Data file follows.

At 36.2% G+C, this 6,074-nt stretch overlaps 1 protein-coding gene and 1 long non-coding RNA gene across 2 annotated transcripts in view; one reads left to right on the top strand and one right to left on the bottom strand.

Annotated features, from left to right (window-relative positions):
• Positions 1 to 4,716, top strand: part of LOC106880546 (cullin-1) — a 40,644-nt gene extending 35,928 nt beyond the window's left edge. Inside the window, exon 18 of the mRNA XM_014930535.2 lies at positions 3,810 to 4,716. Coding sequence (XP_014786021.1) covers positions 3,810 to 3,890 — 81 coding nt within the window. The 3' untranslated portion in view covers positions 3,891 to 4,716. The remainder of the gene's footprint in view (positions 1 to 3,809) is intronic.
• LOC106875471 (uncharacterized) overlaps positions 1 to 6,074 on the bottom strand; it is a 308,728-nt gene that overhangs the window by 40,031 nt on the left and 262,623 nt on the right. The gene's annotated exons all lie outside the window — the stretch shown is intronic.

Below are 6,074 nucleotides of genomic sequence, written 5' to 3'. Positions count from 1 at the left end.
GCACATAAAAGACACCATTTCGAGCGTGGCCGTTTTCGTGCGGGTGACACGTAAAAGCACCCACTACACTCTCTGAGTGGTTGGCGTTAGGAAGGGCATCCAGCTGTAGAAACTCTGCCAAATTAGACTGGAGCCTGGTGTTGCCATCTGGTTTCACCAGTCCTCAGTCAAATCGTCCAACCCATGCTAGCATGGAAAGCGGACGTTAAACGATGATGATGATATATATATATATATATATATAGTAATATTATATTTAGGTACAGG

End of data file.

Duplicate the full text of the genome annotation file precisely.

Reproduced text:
At 36.2% G+C, this 6,074-nt stretch overlaps 1 protein-coding gene and 1 long non-coding RNA gene across 2 annotated transcripts in view; one reads left to right on the top strand and one right to left on the bottom strand.

Annotated features, from left to right (window-relative positions):
• Positions 1 to 4,716, top strand: part of LOC106880546 (cullin-1) — a 40,644-nt gene extending 35,928 nt beyond the window's left edge. Inside the window, exon 18 of the mRNA XM_014930535.2 lies at positions 3,810 to 4,716. Coding sequence (XP_014786021.1) covers positions 3,810 to 3,890 — 81 coding nt within the window. The 3' untranslated portion in view covers positions 3,891 to 4,716. The remainder of the gene's footprint in view (positions 1 to 3,809) is intronic.
• LOC106875471 (uncharacterized) overlaps positions 1 to 6,074 on the bottom strand; it is a 308,728-nt gene that overhangs the window by 40,031 nt on the left and 262,623 nt on the right. The gene's annotated exons all lie outside the window — the stretch shown is intronic.

Below are 6,074 nucleotides of genomic sequence, written 5' to 3'. Positions count from 1 at the left end.
GCACATAAAAGACACCATTTCGAGCGTGGCCGTTTTCGTGCGGGTGACACGTAAAAGCACCCACTACACTCTCTGAGTGGTTGGCGTTAGGAAGGGCATCCAGCTGTAGAAACTCTGCCAAATTAGACTGGAGCCTGGTGTTGCCATCTGGTTTCACCAGTCCTCAGTCAAATCGTCCAACCCATGCTAGCATGGAAAGCGGACGTTAAACGATGATGATGATATATATATATATATATATATAGTAATATTATATTTAGGTACAGG